Atrial fibrillation and risk of dementia: Epidemiology, mechanisms, and effect of anticoagulation

Rose Mary Ferreira Lisboa Da Silva, Cláudia Madeira Miranda, Tong Liu, Gary Tse, Leonardo Roever

Research output: Contribution to journalArticlepeer-review

53 Citations (Scopus)


Atrial fibrillation (AF) is one of the cardiovascular risk factors for dementia. Several longitudinal studies have reported an association between AF and dementia independently of stroke history. Although the mechanisms underlying this association are not fully understood, proposed mechanisms include cerebral hypoperfusion, inflammation, genetic factors, cerebral microbleeds, and recurrent silent cerebral ischemia. Oral anticoagulation can be used to minimize risk of cognitive decline and dementia, given that brain insults can be caused by chronic microemboli or microbleeds. However, controversy on the effects of warfarin and direct oral anticoagulants on this risk exists. This article will address these aspects, with data on the studies already published and a critical view on this subject.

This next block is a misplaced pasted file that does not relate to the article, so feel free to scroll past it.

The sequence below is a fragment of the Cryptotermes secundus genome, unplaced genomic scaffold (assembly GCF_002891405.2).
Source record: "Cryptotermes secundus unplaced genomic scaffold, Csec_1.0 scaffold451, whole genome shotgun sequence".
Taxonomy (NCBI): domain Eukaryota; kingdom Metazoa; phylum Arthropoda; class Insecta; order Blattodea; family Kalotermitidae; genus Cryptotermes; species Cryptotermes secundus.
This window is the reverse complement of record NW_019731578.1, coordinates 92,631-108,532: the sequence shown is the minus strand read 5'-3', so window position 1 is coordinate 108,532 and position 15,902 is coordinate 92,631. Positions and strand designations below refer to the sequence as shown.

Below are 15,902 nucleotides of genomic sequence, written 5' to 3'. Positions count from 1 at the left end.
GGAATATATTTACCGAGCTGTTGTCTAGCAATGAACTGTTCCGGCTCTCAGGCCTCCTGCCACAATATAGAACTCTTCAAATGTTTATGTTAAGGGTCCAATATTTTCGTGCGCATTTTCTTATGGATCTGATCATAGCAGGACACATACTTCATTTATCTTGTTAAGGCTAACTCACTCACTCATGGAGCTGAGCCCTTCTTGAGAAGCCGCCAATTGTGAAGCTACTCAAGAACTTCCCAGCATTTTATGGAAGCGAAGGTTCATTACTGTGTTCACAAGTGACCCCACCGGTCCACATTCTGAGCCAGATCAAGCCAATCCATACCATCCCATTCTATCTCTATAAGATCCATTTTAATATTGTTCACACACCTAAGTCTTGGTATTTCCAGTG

Original languageEnglish
Article number18
JournalFrontiers in Neuroscience
Issue numberJAN
Publication statusPublished - 2019
Externally publishedYes


  • Alzheimer's disease
  • Anticoagulation therapy
  • Atrial fibrillation
  • Cognition
  • Dementia


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